Born in Ogidi, in present day Anambra State, on November 16, 1930, Achebe was the son of a Christian evangelist. He went to mission schools and to the University College, Ibadan, and taught briefly before joining the Nigerian Broadcasting Corporation, where he was Director of External Broadcasting from 1961 to 1966.  As this great son of Africa transits to the great beyond, I join millions of his admirers across the world in celebrating his eventful life. Adieu, Prof. Albert Chinualumogu Achebe, the teacher of teachers. The great son of the world from Mother Africa.
•Ogunbiyi wrote in from the Features Unit, Lagos State Ministry of Information and Strategy, Alausa, Ikeja, via

As the Guardian Newspaper recalled, Chinua Achebe, 82, was most famous for his ground breaking 1958 novel Things Fall Apart, which dealt with the impact of colonialism on African society. Things Fall Apart has sold more than 10 million copies - and has been translated into more than 50 languages. He has been living in the US since 1990 following injuries from a car crash.

A novelist, poet and essayist, Achebe was perhaps best known for his 1958 novel Things Fall Apart, the story of the Igbo warrior Okonkwo and the colonial era, which has sold more than 10 million copies around the world and has been published in 50 languages.
Things Fall Apart is considered the most widely read book in modern African Literature. The book sold over 12 million copies and has been translated to over 50 languages worldwide.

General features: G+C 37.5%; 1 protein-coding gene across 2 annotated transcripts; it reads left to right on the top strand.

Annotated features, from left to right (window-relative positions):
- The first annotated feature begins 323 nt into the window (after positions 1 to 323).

Many of his other novels, including Arrow of God, No Longer at Ease, Anthills of the Savannah, and A man of the People, were equally influential as well.

Prof Achebe was born in Ogidi, Anambra State, on November 16, 1930 and attended St Philips’ Central School at the age of six. He moved away from his family to Nekede, four kilometres from Owerri, the capital of Imo State, at the age of 12 and registered at the Central School there.

He attended Government College Umuahia for his secondary school education. He was a pioneer student of the University College, now University of Ibadan in 1948. He was first admitted to study medicine but changed to English, history and theology after his first year.
 Achebe won the Commonwealth poetry prize for his collection Christmas in Biafra, was a finalist for the 1987 Booker prize for his novel Anthills of the Savannah, and in 2007 won the Man Booker international prize. Chair of the judges on that occasion, Elaine Showalter, said he had "inaugurated the modern African novel", while her fellow judge, the South African Nobel laureate Nadine Gordimer, said his fiction was "an original synthesis of the psychological novel, the Joycean stream of consciousness, the postmodern breaking of sequence", and that Achebe was "a joy and an illumination to read"